Government Opinion

FinCEN Says Dapps May Qualify As Money Transmitters Under New Guidelines

New guidelines issued earlier today by the Financial Crimes Enforcement Network (FinCEN) indicate that decentralized applications also known as Dapps may qualify as money transmitters under the U.S. law in certain circumstances.

The regulator published a new guidance sheet that outlines when and how different individuals, companies and platforms operating within the cryptocurrency space could be classified as money transmitters under the Bank Secrecy Act (BSA) and a few other relevant laws.

By being termed as a money transmitter, the involved person or company has to obtain all the necessary licenses in all states where they operate. Also, they have to follow federal anti-money laundering (AML) and know-your-customer (KYC) regulations.

In the notice, the U.S. Treasury Department’s AML bureau noted that while it’s not responsible for establishing any new regulatory expectations or requirements, it does combine several previous documents that have been issued over the past eight years and detail in higher specificity how the participating entities might violate AML regulations.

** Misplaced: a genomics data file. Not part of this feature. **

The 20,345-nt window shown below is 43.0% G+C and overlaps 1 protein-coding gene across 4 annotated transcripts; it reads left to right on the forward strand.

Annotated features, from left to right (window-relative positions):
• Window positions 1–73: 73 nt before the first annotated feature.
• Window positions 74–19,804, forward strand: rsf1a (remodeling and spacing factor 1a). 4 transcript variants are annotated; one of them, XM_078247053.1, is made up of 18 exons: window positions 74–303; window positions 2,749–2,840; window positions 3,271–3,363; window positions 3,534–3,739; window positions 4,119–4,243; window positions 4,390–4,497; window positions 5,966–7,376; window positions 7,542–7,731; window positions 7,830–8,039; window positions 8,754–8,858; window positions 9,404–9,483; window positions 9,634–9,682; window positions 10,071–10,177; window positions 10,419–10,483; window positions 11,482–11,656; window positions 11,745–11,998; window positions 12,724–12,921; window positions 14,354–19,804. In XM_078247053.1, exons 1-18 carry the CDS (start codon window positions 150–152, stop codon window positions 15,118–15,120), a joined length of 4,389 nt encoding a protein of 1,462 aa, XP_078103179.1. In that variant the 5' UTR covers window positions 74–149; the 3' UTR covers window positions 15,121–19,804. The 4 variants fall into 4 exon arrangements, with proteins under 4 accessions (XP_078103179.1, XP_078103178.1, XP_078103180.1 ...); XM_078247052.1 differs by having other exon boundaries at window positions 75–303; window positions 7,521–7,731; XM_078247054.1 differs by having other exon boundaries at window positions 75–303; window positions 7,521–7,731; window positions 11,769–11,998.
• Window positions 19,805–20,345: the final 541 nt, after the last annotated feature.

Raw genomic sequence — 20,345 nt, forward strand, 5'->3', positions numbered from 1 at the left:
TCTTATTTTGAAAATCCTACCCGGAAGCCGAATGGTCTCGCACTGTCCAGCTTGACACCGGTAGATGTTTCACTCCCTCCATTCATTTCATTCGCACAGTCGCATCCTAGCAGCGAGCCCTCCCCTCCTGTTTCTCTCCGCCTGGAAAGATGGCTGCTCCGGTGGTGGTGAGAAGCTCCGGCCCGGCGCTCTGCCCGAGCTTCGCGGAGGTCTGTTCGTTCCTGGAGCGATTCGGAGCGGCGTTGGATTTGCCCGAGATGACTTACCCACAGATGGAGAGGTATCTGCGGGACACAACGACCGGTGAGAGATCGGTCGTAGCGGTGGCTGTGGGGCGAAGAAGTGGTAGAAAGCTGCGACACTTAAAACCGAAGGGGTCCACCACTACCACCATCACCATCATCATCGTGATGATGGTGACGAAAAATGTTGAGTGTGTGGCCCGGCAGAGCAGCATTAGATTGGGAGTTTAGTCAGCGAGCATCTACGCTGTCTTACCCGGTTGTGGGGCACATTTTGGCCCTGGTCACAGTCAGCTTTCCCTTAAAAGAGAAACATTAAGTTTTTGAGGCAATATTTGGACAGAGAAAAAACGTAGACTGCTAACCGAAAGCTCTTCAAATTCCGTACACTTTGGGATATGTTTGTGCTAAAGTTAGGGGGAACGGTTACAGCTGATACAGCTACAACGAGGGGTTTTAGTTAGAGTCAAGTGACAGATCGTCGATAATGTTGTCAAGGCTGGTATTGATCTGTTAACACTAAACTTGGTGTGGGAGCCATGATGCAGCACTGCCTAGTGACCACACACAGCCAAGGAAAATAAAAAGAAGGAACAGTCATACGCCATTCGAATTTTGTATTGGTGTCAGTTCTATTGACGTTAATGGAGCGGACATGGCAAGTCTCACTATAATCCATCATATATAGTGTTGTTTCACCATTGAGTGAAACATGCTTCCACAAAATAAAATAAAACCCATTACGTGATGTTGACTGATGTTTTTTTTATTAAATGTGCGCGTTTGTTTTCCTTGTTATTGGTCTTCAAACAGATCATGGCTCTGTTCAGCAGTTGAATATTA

According to the document Dapps are “designed such that they are not controlled by a single person or group of persons,” however, if a dapp accepts and “transmits value” then it qualifies as a money transmitter under the same interpretation that is applied to cryptocurrency-dispensing vending machines.

The guidance noted:

“Accordingly, when Dapps perform money transmission, the definition of money transmitter will apply to the dapp, the owners/operators of the dapp, or both.”

However, as for the developers behind the Dapps, even though the app is designed to issue cryptocurrencies or at least even facilitate financial services in cryptocurrencies – they don’t qualify as a money transmitter until the Dapp is put to use.

Interestingly, the guidance also stated that users of the Dapp might fall under FinCEN regulations. Any operators or investors of the Dapp that use it to transfer funds will be classified as money transmitters themselves.

What’s your take on FinCEN guidelines that stipulate Dapps may be classified as money transmitters under certain circumstances? Share your thoughts in the comment section below.

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coinmag

Basil has three years of freelance experience writing on disruptive technologies. He focuses on breaking news and education pieces; helping to spread the gospel of Blockchain. He hopes to have his own blockchain company one day; helping the world through its innovative ledger technology.

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